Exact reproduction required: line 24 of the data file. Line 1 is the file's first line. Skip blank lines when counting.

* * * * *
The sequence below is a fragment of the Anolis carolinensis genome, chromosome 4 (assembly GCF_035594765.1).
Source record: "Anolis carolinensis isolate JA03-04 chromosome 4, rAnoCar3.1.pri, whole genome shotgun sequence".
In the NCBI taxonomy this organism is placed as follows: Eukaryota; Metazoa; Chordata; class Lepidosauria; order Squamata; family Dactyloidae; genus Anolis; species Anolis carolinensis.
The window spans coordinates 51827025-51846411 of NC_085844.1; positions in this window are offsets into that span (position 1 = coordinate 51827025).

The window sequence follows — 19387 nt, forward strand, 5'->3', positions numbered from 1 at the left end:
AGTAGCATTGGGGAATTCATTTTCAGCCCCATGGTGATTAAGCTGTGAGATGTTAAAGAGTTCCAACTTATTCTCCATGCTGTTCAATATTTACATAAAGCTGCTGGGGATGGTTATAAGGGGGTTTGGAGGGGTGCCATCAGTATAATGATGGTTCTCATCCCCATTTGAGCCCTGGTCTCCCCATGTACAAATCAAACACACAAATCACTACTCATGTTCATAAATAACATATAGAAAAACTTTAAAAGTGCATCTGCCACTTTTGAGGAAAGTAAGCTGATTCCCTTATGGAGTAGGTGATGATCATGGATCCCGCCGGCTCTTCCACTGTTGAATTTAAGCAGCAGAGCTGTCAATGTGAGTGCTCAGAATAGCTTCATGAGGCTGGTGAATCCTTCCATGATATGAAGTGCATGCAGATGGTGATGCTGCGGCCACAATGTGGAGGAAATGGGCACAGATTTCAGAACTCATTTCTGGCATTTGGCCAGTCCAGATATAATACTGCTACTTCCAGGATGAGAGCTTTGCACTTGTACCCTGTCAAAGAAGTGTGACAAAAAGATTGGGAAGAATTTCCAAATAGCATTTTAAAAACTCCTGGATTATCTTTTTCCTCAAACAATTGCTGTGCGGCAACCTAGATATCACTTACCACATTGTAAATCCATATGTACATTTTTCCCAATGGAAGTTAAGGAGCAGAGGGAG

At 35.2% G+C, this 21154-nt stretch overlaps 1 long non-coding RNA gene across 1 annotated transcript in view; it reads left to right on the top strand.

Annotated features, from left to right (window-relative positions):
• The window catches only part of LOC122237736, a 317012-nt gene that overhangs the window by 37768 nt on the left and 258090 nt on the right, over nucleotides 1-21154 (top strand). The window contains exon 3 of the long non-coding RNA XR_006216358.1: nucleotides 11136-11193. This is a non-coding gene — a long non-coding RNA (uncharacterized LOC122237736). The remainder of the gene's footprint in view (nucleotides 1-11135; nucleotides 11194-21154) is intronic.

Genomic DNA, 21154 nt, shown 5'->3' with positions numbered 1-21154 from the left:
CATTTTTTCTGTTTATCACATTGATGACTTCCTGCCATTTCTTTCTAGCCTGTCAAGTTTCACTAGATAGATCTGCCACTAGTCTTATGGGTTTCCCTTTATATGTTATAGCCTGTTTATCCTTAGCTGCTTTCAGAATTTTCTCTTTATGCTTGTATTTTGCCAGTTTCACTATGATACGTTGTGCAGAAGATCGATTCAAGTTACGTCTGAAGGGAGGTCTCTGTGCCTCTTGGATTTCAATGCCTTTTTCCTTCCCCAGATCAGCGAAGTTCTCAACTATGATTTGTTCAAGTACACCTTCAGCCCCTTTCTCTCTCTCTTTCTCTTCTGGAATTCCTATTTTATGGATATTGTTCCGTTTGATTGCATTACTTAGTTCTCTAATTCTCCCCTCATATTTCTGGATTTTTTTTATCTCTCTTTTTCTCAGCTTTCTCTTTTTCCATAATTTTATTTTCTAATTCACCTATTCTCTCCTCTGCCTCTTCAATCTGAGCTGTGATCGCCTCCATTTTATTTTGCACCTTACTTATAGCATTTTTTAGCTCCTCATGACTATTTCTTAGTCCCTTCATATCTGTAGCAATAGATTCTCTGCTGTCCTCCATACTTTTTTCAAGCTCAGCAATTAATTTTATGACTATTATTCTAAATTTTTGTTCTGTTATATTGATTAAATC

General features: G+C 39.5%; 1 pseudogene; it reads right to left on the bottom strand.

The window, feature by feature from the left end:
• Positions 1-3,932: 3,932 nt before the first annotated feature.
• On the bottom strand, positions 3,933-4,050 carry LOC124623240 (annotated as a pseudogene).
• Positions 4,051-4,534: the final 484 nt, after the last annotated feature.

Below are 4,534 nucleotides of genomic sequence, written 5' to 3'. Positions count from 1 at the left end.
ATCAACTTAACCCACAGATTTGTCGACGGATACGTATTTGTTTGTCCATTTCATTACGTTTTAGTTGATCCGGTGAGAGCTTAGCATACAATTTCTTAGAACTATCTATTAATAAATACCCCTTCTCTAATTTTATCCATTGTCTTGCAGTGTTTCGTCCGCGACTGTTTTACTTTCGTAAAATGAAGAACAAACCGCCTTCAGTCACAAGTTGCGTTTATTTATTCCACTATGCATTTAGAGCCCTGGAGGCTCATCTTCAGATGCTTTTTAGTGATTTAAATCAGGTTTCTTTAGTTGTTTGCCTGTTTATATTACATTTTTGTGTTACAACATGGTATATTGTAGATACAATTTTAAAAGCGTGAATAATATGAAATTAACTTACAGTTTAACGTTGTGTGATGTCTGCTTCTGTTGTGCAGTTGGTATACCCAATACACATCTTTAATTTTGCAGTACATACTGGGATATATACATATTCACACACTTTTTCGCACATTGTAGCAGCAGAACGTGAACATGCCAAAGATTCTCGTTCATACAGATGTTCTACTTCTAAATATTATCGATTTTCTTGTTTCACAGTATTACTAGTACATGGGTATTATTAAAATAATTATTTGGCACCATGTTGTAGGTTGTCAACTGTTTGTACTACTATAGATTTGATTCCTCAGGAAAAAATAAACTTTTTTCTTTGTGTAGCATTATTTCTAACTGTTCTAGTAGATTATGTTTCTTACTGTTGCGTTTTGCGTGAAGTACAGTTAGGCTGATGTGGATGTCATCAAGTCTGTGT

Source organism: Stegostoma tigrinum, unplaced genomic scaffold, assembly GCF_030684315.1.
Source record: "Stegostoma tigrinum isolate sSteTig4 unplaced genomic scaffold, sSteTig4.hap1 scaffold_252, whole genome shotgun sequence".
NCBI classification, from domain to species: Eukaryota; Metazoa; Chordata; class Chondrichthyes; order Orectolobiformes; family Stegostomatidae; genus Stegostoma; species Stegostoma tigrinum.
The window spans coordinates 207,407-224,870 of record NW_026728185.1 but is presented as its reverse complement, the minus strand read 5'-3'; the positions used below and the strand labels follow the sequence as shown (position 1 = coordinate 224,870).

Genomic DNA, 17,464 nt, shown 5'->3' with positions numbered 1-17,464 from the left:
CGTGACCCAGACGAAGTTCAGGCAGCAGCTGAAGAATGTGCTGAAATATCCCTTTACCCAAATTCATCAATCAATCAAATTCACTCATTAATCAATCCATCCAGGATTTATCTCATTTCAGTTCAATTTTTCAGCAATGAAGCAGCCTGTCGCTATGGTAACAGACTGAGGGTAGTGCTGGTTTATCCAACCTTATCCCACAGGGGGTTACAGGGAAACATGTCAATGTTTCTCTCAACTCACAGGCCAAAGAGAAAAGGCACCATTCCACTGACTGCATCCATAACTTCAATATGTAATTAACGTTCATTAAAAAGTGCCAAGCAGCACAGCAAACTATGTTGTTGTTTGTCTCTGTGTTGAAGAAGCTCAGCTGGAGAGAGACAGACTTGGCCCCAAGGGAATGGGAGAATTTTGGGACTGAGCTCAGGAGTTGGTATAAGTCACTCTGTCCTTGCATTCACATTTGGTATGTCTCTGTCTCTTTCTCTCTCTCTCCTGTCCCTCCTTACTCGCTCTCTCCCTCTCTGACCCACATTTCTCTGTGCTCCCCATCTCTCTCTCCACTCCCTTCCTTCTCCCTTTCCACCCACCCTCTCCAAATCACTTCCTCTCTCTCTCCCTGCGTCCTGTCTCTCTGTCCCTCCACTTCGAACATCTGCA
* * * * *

CGTGACCCAGACGAAGTTCAGGCAGCAGCTGAAGAATGTGCTGAAATATCCCTTTACCCAAATTCATCAATCAATCAAATTCACTCATTAATCAATCCATCCAGGATTTATCTCATTTCAGTTCAATTTTTCAGCAATGAAGCAGCCTGTCGCTATGGTAACAGACTGAGGGTAGTGCTGGTTTATCCAACCTTATCCCACAGGGGGTTACAGGGAAACATGTCAATGTTTCTCTCAACTCACAGGCCAAAGAGAAAAGGCACCATTCCACTGACTGCATCCATAACTTCAATATGTAATTAACGTTCATTAAAAAGTGCCAAGCAGCACAGCAAACTATGTTGTTGTTTGTCTCTGTGTTGAAGAAGCTCAGCTGGAGAGAGACAGACTTGGCCCCAAGGGAATGGGAGAATTTTGGGACTGAGCTCAGGAGTTGGTATAAGTCACTCTGTCCTTGCATTCACATTTGGTATGTCTCTGTCTCTTTCTCTCTCTCTCCTGTCCCTCCTTACTCGCTCTCTCCCTCTCTGACCCACATTTCTCTGTGCTCCCCATCTCTCTCTCCACTCCCTTCCTTCTCCCTTTCCACCCACCCTCTCCAAATCACTTCCTCTCTCTCTCCCTGCGTCCTGTCTCTCTGTCCCTCCACTTCGAACATCTGCA